Burning Man is an annual experiment in temporary community dedicated to radical self-expression and radical self-reliance. There are no rules about how one must behave or express oneself at this event (save the rules that serve to protect the health, safety, and experience of the community at large); rather, it is up to each participant to decide how they will contribute and what they will give to this community. The event takes place on an ancient lakebed, known as the playa. Art is an unavoidable part of this experience, and in fact, is such a part of the experience that . . . each year [is given] a theme to encourage a common bond to help tie each individual’s contribution together in a meaningful way. Participants are encouraged to find a way to help make the theme come alive, whether it is through a large-scale art installation, a theme camp, gifts brought to be given to other individuals, costumes, or any other medium that one comes up with.
Tim Hedeen: Providing mediation at a festival known for sculpture, music, costumes, and self-sufficiency in harsh natural conditions—not to mention some pyrotechnics—seems a little odd. Where did you get the idea to do this?
Ron Kelly: I had a cousin who said, ten years ago, “You have to come experience Burning Man . . . it’s too wild to continue to exist in our society. It’s going to be outlawed soon.” I went, and was astonished by the sense of community and generosity. The festival operates with a “gift economy,” where participants come [to] give away something they’ve created or collected. I was so moved. I felt that if were I a salmon fisherman, I would have brought a hundred pounds of salmon to give away as sushi. I’m a mediator, so I set up a booth to provide mediation services. The emphasis on creativity led me to design a pyramid structure for a booth and a mediation process that would be rapid and focused. I wondered whether I could really benefit anybody in half an hour. Would anyone take the booth seriously? Both the booth and the process turned out to be a wild success. And I’ve continued to do it for the last seven years. There are pretty normal relationship issues with couples and between family members. There are typical neighbor disputes about noise, boundaries, and relations. These are all magnified a great deal by the intense heat, dust, and wind, and lack of normal services. You’re in the middle of the desert, and you can’t buy anything but ice and drinks. You have to bring everything yourself.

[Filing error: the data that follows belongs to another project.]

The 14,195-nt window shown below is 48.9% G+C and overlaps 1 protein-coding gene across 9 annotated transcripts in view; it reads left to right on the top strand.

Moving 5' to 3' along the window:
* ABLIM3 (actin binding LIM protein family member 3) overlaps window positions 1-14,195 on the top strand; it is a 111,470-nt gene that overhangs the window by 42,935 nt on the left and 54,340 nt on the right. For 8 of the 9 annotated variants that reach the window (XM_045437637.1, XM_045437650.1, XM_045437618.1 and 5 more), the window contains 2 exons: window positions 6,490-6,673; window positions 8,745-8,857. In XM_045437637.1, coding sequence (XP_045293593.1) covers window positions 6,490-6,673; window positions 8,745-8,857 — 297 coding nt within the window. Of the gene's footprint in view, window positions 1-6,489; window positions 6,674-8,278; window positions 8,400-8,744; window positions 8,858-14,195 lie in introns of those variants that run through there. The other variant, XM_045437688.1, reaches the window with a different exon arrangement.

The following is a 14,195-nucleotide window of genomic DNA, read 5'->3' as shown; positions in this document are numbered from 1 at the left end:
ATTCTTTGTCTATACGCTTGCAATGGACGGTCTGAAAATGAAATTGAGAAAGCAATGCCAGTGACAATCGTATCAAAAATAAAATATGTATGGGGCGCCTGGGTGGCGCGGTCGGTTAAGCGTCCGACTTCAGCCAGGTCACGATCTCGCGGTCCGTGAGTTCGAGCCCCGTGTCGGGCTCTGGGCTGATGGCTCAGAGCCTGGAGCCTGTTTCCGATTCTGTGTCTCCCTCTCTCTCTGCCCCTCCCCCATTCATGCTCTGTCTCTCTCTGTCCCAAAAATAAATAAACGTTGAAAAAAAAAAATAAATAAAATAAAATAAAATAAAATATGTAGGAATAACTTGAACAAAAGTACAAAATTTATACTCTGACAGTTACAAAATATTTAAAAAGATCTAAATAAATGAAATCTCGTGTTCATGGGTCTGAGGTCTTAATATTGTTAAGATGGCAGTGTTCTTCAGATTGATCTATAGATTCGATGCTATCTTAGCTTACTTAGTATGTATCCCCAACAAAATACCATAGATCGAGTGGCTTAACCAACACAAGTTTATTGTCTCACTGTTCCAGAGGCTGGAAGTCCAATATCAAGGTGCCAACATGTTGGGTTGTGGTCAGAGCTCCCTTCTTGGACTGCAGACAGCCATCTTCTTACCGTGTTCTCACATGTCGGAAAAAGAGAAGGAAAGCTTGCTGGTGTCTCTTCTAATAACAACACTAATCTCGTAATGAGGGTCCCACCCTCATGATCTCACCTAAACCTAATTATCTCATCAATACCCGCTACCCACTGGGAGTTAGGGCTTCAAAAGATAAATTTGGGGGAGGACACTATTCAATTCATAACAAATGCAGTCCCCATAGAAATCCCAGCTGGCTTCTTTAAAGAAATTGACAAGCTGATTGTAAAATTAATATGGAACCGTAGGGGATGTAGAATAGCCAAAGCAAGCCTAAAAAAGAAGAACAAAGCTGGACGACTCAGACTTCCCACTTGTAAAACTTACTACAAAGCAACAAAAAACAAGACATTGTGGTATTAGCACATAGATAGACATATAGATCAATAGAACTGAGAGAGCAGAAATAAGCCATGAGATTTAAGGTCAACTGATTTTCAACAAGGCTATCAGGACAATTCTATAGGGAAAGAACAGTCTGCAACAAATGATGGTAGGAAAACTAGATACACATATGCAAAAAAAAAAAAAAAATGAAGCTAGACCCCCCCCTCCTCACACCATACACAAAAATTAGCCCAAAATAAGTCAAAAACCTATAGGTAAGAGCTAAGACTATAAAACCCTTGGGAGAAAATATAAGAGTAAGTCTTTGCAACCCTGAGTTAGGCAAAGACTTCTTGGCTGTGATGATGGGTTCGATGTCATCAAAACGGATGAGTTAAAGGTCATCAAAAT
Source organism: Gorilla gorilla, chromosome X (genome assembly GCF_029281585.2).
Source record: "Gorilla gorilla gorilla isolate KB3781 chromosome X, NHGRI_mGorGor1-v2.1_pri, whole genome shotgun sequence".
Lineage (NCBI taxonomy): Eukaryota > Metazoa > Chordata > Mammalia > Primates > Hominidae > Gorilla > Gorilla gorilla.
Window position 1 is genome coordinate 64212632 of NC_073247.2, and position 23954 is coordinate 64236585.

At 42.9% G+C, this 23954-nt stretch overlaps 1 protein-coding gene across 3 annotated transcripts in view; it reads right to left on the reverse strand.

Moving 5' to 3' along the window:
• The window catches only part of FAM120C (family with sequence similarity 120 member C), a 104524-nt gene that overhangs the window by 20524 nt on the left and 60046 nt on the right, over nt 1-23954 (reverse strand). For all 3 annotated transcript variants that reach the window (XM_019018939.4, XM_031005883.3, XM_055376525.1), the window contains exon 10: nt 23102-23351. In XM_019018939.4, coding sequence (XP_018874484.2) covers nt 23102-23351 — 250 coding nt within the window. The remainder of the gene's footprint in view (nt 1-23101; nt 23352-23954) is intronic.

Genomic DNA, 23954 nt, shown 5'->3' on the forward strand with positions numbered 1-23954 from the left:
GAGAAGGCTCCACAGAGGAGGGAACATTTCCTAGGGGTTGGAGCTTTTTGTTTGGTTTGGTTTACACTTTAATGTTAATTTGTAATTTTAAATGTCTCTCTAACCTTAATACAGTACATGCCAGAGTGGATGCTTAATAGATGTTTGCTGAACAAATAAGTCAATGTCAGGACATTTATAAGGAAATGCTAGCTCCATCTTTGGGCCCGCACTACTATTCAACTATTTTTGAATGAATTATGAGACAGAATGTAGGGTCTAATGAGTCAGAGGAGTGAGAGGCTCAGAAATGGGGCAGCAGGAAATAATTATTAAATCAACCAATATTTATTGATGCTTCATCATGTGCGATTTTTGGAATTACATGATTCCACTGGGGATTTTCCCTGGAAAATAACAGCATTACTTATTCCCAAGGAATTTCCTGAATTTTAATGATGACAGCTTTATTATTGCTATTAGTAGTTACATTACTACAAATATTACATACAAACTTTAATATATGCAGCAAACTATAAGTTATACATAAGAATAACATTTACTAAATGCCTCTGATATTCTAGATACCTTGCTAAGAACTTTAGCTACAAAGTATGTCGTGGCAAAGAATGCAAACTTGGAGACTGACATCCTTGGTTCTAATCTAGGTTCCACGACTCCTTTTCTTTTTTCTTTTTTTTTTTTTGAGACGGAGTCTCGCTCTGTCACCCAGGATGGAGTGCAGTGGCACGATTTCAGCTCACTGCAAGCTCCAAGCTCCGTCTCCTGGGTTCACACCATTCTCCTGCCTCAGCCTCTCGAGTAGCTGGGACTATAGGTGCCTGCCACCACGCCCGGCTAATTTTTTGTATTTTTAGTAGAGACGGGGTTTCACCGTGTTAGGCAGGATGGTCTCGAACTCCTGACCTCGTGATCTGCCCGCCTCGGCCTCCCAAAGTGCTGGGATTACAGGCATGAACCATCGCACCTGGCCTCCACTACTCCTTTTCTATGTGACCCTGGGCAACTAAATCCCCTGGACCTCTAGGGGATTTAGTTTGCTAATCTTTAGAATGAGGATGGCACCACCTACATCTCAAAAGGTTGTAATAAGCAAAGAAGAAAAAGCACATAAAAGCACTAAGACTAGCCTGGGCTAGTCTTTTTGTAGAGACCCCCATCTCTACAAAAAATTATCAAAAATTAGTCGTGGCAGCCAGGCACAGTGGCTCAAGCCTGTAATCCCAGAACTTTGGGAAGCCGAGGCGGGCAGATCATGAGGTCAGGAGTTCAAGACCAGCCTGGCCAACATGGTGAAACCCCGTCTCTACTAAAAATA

TH: How does it work? Can you outline the process you employ?
RK: I use virtually the same process working with individuals or couples. When I work with individuals, it’s coaching; with couples, it’s mediation.
When a couple comes in, I explain that first I’ll listen to each one for five minutes. I say to one of them, “I’m not going to say anything, I’m just going to listen. I want you to tell me, as open-heartedly as possible, what’s going on for you.” I do my very best to be fully present with them and to listen with complete attention. I don’t say a word. [Ron uses a kitchen timer to keep the process on track, timewise.] Then I turn to the other person: “I don’t want you to respond to what the other person said. I want you to tell me as open-heartedly as possible what’s going on from your perspective, and I’m just going to listen to you.”
Then I explain to the first person, “The next five minutes is very structured. I’d like you to answer these four questions:
1. Do you want to solve the problem?
2. If you had to put it in one sentence, just for now, what’s the problem you want to solve?
3. With any problem there are a number of ways you could try to solve it. Some of them will work better than others, some you don’t even want to try. I just want you to list some of the ways you could solve this problem.” (I often have to move them through their list without discussion: “Suppose you’re on a game show and they’ll give you $100,000 for each way you can list.”)
4. Then in the final minute, I ask, “If you had to pick one just for now— you could pick a different one in five minutes—which one seems best to you?”
I ask the same questions of the other person.
To start the last ten minutes, I usually depersonalize or normalize the conflict. I might say, for example, “This is a very common situation I see here. The extreme conditions can easily ruin anyone’s food in an hour,” or “Yes, there’s a great deal of easily available sex here. It puts a severe strain on many relationships.” Then we work to blend together and flesh out the solutions they’ve identified. “What if you did both of those? How would you blend what each of you identified as the best choice? What exactly would that look like? How would you be different with each other in the future?” In the last five minutes, if I’m working with only one person, one side of the conflict, I might help them think through how they will approach the other person. I often role-play how they will actually talk with the person they’re fighting with.
TH: How did you create this process? What concepts or theories underlie it?